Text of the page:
Program Resources

Graduate students are eligible for a range of financial support, including teaching assistantships, project assistantships, research assistantships and dissertator scholarships. All applicants (both domestic and international) who are admitted for graduate studies are automatically considered for support. No separate application is required. However, because resources are limited and the number of qualified applicants exceeds the amount of available funds, only a subset of admitted students is guaranteed financial support.

The most common form of financial support for graduate students is teaching assistantships, which are allocated on a long-term guaranteed basis or a short-term yearly basis with no presumption of support the following academic year. Professional M.A. students are considered for scholarships that cover the costs of tuition and most fees. For more information, visit our website.

Minimum Graduate School Requirements

Review the Graduate School minimum academic progress and degree requirements, in addition to the program requirements listed below.

Major Requirements

MODE OF INSTRUCTION

Face to Face Evening/Weekend Online Hybrid Accelerated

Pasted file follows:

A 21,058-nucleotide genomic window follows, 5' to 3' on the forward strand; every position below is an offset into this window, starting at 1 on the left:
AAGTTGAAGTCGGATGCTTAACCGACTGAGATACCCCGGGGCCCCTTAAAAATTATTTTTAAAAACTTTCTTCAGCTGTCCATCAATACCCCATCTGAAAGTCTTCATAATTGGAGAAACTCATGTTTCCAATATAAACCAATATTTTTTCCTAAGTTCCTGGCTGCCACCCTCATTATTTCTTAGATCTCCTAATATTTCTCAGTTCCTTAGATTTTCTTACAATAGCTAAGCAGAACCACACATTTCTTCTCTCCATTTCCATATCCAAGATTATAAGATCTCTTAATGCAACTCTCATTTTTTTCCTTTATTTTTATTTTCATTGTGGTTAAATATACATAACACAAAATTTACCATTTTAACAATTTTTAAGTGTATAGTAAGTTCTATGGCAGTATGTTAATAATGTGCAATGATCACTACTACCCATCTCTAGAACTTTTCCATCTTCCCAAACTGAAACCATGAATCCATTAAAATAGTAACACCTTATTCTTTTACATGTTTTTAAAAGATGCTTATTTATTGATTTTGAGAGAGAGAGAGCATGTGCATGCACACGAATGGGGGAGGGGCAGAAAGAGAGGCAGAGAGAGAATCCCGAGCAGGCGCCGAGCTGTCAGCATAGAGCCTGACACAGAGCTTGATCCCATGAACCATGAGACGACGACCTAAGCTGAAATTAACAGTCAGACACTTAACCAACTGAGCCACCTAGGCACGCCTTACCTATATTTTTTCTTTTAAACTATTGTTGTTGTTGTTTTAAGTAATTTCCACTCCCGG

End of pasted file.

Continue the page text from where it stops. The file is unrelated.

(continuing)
Yes No No No No

Mode of Instruction Definitions

CURRICULAR REQUIREMENTS

Minimum Credit Requirement 30 credits
Minimum Residence Credit Requirement 16 credits
Minimum Graduate Coursework Requirement Half of degree coursework (15 credits out of 30 total credits) must be completed graduate-level coursework; courses with the Graduate Level Coursework attribute are identified and searchable in the university's Course Guide (https://registrar.wisc.edu/course-guide/).
Overall Graduate GPA Requirement 3.25 GPA required.
Other Grade Requirements Students must earn a B or above in all core curriculum coursework.
Assessments and Examinations M.A. thesis track requires a formal thesis and defense; the Professional M.A. track requires a portfolio presentation.
Language Requirements No language requirements.

Required COURSES

The program must include:

Courses are selected with consideration of the student's specialty in consultation with their advisor.

Graduate School Policies

The Graduate School’s Academic Policies and Procedures provide essential information regarding general university policies. Program authority to set degree policies beyond the minimum required by the Graduate School lies with the degree program faculty. Policies set by the academic degree program can be found below.

Major-Specific Policies

Graduate Program Handbook

The Graduate Program Handbook is the repository for all of the program's policies and requirements.

Prior Coursework

Graduate Work from Other Institutions